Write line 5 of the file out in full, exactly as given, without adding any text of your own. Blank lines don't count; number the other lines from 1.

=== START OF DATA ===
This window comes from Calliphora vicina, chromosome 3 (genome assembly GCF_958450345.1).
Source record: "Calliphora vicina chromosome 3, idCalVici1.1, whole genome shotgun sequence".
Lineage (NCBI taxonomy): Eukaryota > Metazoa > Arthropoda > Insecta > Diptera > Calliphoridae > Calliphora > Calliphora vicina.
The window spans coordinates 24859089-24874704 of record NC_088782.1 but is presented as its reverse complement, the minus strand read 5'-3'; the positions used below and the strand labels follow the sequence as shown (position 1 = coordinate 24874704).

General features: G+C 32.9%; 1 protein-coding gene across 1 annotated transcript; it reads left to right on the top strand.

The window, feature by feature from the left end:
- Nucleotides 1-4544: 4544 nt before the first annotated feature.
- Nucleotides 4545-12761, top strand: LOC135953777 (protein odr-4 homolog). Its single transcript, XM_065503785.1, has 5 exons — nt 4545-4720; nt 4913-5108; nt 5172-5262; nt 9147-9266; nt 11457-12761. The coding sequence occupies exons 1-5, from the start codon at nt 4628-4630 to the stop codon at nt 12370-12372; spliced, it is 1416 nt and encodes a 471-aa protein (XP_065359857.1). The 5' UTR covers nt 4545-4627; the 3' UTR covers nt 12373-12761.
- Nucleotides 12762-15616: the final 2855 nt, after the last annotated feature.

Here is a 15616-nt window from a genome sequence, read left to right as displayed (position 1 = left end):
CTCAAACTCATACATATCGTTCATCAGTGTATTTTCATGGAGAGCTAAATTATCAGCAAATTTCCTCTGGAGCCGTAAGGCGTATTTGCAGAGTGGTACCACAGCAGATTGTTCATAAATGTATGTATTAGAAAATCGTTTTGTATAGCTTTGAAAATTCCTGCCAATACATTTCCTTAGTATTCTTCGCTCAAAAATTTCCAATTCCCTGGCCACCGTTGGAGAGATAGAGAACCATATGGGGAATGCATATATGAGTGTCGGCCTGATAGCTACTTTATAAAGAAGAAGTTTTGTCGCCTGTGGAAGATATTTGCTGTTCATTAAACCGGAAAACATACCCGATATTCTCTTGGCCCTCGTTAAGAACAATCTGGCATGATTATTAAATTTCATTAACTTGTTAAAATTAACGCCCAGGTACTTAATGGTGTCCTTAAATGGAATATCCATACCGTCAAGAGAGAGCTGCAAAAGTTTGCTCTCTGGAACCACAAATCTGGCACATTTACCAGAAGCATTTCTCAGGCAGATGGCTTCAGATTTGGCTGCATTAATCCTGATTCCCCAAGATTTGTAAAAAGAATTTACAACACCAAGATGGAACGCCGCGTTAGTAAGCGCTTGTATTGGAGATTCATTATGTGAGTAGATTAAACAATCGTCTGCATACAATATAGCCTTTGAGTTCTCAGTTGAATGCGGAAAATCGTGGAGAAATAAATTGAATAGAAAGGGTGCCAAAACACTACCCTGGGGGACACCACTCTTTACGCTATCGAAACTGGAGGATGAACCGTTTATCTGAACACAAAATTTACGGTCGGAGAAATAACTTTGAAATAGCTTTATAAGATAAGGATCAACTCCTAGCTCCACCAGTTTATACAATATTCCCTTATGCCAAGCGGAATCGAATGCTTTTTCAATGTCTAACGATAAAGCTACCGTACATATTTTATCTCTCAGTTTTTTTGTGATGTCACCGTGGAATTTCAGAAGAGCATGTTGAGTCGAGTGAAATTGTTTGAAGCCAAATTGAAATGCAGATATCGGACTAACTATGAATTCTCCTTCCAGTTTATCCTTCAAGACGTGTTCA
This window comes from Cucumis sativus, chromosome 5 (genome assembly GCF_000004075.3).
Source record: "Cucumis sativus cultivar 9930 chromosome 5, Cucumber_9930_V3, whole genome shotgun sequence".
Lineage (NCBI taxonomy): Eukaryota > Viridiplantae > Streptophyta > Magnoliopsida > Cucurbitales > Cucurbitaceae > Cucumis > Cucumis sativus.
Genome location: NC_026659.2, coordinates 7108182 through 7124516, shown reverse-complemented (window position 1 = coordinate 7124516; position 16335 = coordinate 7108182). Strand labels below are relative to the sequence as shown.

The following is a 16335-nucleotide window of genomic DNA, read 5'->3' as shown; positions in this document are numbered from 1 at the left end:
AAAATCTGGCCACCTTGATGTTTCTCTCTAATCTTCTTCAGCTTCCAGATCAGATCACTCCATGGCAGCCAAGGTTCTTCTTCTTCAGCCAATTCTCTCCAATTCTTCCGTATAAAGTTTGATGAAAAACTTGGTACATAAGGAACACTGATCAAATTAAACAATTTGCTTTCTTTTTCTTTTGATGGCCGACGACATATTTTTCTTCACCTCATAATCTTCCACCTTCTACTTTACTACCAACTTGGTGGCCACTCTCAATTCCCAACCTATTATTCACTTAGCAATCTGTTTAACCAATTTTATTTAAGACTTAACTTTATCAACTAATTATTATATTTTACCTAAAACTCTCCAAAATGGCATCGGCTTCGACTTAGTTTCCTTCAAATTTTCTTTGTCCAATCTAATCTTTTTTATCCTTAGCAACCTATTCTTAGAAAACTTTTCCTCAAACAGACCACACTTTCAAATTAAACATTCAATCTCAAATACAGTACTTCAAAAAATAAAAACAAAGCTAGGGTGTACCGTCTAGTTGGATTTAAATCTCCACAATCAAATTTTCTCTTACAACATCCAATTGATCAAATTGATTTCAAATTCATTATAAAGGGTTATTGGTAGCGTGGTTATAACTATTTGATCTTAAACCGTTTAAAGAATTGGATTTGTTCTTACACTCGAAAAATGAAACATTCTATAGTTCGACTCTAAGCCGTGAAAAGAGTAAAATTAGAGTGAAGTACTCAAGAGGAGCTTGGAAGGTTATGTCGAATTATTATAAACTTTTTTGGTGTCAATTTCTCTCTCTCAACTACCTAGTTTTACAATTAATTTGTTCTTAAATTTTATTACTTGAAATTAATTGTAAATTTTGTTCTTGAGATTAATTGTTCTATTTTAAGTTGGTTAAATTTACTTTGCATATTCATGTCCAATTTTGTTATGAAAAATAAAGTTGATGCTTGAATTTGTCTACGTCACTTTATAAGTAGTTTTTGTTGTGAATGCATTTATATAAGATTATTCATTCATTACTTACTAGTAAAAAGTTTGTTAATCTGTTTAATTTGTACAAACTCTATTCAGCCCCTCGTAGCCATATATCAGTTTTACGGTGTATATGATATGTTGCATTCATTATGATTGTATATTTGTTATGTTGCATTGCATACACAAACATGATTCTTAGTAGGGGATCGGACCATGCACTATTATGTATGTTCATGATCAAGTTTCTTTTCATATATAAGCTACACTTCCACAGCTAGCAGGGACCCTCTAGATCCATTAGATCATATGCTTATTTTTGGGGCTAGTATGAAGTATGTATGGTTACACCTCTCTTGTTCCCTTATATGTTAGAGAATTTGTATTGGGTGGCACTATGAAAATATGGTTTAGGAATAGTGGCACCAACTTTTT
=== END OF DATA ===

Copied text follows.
General features: G+C 32.9%; 1 protein-coding gene across 1 annotated transcript; it reads left to right on the top strand.